(3) Shaheen, S. E.; Brabec, C. J.; Sariciftci, N. S.; Padinger, F.; Fromherz, T.;
Hummelen, J. C. Appl. Phys. Lett. 2001, 78, 841-843.
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(5) Al-lbrahim, M.; Ambacher, O.; Sensfuss, S.; Gobsch, G. Appl. Phys. Lett.
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(6) Kim, Y.; Choulis, S. A.; Nelson, J.; Bradley, D. D. C.; Cook, S.; Durrant,
J. R. Appl. Phys. Lett. 2005, 86, 063502-3.
(7) Hoppe, H.; Saricitfci, N. S. J. Mater. Chem. 2006, 16, 45-61.
(8) Savenije, T. J.; Kroeze, J. E.; Yang, X.; Loos, J. AdV. Funct. Mater. 2005,
(9) Yang, C.; Hu, J. G.; Heeger, A. J. J. Am. Soc. Chem. 2006, 128, 12007-
(10) Ma, W.; Yang, C.; Gong, X.; Lee, K.; Heeger, A. J. AdV. Funct. Mater.
2005, 15, 1617-1622.
(11) Hoppe, M.; Niggemann, M.; Winder, C.; Kraut, J.; Hiesgen, R.; Hinch,
A.; Meissner, D.; Sariciftci, N. S. AdV. Funct. Mater. 2004, 14, 1005-
(12) Kline, R. J.; Mcgehee, M. D.; Toney, M. F. Nat. Mater. 2006, 5, 222-
(13) Sivula, K.; Ball, Z. T.; Watanabe, N.; Frechet, J. M. J. AdV. Mater. 2006,
(14) Reyes-Reyes, M.; Kim, K.; Dewald, J.; Lopez-Sandoval, R.; Avadhanula,
A.; Curran, S.; Carroll, D. Org. Lett. 2005, 7, 5749-5752.
(15) Zhokhavets, U.; Erb, T.; Hoppe, H.; Gobsch, G.; Sariciftci, N. S. Thin Solid
Film 2006, 496, 679-682.
(16) Camaioni, N.; Ridolfi, G.; Casalbore-Miceli, G.; Possamai, G.; Maggini,
M. AdV. Mater. 2002, 14, 1735-1738.
(17) Peet, J.; Soci, C.; Coffin, R. C.; Nguyen, T. Q.; Mikhailovsky, A.; Moses,
D.; Bazan, G. C. Appl. Phys. Lett. 2006, 89, 252105-252107.
(18) Peet, J.; Kim, J. Y.; Coates, N. E.; Ma, W. L.; Moses, D.; Heeger, A. J.;
Bazan, G. C. Nat. Mater. 2007, 6, 497-500.
Published on Web 02/21/2008
10.1021/ja710079w CCC: $40.75 © 2008 American Chemical Society
J. AM. CHEM. SOC. 2008, 130, 3619-3623 9 3619
by the mechanism, we identify an entire class of processing
additives which yields still higher efficiency solar cells than
those fabricated with 1,8-octanedithiol as the processing
The alkanedithiols do not react with either the polymer or
the fullerene; they function as processing additives. As indicated
by Fourier transform infrared (FTIR) spectroscopy, Raman
spectroscopy, and X-ray photoelectron spectroscopy (XPS), the
alkanedithiol is removed while drying the film under high
vacuum.18We find that the alkanedithiol selectively dissolves
the PCBM; C61-PCBM and C71-PCBM are readily dissolved in
alkanedithiol, but P3HT and PCPDTBT are not soluble in
alkanedithiol. Because the fullerenes are selectively dissolved
in alkanedithiol, three separate phases are formed during the
process of liquid-liquid phase separation and drying:
fullerene-alkanedithiol phase, a polymer aggregate phase, and
a polymer-fullerene phase. In addition, because the alkanedithi-
ol has a higher boiling point than the chlorobenzene host solvent,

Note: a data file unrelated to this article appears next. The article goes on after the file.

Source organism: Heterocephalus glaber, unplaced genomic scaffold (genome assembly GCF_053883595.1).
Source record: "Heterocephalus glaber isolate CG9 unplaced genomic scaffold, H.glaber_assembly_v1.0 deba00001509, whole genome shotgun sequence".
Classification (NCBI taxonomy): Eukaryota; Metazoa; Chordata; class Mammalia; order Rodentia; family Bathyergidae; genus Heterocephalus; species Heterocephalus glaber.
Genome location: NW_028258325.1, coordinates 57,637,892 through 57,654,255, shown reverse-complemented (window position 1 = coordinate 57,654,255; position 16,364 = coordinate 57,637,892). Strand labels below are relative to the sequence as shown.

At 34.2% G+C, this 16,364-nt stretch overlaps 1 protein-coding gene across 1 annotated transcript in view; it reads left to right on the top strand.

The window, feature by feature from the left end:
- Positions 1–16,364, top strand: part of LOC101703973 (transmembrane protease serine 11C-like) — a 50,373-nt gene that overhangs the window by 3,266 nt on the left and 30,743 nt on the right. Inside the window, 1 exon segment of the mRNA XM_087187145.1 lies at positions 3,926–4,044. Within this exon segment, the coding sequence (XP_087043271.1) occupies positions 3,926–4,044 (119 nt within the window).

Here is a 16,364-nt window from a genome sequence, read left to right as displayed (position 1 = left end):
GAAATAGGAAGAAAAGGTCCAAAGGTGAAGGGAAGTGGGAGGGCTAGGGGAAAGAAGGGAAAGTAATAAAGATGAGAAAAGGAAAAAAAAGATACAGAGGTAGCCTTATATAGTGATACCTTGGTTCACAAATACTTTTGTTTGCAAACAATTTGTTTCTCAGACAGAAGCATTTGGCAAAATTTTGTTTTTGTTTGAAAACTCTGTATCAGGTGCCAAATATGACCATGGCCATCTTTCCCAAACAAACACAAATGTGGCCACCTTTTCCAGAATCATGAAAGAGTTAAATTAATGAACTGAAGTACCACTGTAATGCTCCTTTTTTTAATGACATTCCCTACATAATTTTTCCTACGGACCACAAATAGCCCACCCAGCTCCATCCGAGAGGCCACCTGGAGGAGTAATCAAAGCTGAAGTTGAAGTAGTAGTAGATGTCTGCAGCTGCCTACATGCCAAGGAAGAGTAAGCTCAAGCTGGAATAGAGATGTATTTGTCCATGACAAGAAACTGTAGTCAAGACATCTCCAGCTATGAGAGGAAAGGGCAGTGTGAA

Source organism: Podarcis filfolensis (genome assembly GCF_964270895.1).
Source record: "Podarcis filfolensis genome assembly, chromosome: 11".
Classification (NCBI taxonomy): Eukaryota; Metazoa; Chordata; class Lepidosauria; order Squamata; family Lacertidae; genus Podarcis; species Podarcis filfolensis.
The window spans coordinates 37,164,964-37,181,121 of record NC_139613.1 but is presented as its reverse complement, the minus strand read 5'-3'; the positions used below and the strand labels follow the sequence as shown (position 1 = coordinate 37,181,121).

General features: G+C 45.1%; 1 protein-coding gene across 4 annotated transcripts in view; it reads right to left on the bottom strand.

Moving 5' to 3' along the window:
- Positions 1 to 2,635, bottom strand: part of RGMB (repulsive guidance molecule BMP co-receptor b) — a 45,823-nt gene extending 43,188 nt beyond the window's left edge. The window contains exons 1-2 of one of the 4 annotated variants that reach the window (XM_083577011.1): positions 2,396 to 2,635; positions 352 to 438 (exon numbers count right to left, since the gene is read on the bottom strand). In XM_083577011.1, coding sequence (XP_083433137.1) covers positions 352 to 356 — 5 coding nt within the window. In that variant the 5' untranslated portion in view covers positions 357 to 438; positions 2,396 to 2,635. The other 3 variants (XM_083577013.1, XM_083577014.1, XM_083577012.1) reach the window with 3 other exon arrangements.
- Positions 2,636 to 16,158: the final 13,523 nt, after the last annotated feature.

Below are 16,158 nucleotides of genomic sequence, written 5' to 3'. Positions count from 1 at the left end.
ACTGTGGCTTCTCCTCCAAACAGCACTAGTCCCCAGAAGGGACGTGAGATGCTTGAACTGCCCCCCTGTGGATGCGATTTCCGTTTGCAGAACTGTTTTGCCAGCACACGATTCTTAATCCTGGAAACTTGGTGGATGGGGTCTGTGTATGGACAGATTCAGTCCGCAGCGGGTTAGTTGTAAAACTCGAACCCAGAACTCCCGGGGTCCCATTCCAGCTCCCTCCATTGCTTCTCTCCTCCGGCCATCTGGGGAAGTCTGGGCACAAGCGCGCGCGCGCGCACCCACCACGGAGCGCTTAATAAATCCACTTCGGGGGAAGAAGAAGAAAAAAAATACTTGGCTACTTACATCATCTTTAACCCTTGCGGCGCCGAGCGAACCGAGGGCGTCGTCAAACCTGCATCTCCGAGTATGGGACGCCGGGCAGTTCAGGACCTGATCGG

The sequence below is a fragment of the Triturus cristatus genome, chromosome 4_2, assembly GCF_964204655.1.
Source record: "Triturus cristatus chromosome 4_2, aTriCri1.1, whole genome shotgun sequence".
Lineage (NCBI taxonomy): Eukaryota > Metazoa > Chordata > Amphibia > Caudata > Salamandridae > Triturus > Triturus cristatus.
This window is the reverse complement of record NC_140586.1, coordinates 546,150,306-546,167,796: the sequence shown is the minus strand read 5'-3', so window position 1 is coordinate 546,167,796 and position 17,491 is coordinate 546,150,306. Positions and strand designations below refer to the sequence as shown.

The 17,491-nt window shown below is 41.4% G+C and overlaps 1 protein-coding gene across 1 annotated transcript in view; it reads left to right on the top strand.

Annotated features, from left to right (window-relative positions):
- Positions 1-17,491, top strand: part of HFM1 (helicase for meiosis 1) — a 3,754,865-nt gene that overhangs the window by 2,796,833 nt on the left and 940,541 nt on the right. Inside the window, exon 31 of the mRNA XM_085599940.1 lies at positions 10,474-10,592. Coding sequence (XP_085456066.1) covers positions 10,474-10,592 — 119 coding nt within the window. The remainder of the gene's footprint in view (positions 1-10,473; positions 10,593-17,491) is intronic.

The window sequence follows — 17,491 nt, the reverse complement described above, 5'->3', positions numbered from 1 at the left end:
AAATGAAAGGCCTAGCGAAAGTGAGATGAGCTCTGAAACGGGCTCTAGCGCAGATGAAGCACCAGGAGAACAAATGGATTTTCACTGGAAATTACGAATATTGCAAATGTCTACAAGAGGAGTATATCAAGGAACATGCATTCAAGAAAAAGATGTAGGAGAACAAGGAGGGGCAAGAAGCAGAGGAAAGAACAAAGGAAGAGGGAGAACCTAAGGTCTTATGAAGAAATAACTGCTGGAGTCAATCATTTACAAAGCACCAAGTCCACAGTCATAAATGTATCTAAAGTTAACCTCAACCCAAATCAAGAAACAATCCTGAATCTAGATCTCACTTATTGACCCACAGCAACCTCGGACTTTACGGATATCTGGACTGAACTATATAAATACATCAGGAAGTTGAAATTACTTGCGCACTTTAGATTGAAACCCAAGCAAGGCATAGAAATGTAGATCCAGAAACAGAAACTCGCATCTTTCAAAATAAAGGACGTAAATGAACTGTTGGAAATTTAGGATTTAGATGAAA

the PCBM tends to remain in solution (during drying) longer
than the semiconducting polymer, thereby enabling control of
the phase separation and the resulting morphology of the BHJ
material; see Scheme 1.
Figure 1 shows the UV-visible absorption spectrum of
PCPDTBT/C71-PCBM BHJ films spin-cast from a blend solution
containing 2.5% 1,8-octanedithiol in chlorobenzene (black) and
the UV-vis spectrum of a PCPDTBT network film which has
been soaked in alkanedithiol to remove the C71-PCBM (red).
The absorption spectrum obtained from a pristine PCPDTBT
film is shown for comparison (green). The data confirm the
selective removal of C71-PCBM; the absorption features of C71-
PCBM are not detected in the BHJ film after soaking in
alkanedithiol. We note that the red-shifted π-π* absorption
band with vibronic side bands of BHJ films processed with 1,8-
octanedithiol is not changed after removal of C71-PCBM,
indicating that the improved local structure within the PCPDTBT
is maintained even after removal of the PCBM. The clear
observation of the morphology of the bare polymer network
confirms that the selective solubility of the processing additive;
the implied control of the phase separation affects both the
polymer and the fullerene networks.
Thus, two criteria for processing additives for use in the
fabrication of BHJ solar cells have been identified: (i) selective
(differential) solubility of the fullerene component of the BHJ
material and (ii) higher boiling point than the host solvent. Using
these criteria, we have investigated the class of 1,8-di(R)octanes
with various functional groups (R) as processing additives for
BHJ solar cells and obtained the best results with 1,8-
diiodooctane. The 1,8-dibromooctane functions almost as well;
both 1,8-diiodooctane and 1,8-dibromooctane give better results
aSchematic depiction of the role of the processing additive in the self-assembly of bulk heterojunction blend materials (a) and structures of PCPDTBT,
C71-PCBM, and additives (b).
Figure 1. UV-visible absorption spectra of PCPDTBT/C71-PCBM films
processed with 1,8-octanedithiol: before removal of C71-PCBM with
alkanedithiol (black); after removal of C71-PCBM with alkanedithiol
(red) compared to the absorption spectrum of pristine PCPDTBT film
A R T I C L E S
Lee et al.
3620 J. AM. CHEM. SOC.9VOL. 130, NO. 11, 2008
Results and Discussion
Figure 2 shows the UV-visible absorption spectra of
PCPDTBT/C71-PCBM films: (a) cast from pure cholorobenzene
(black curve), (b) cast from cholorobenzene containing 2.5%
1,8-octanedithiol, (c) cast from cholorobenzene containing 2.5%
1,8-diiodooctane, and (d) cast from cholorobenzene containing
2.5% 1,8-dibromooctane. Note that these films were spin-cast
from solution under identical conditions with the same spin
speed (2000 rpm); the absorption spectra are not normalized.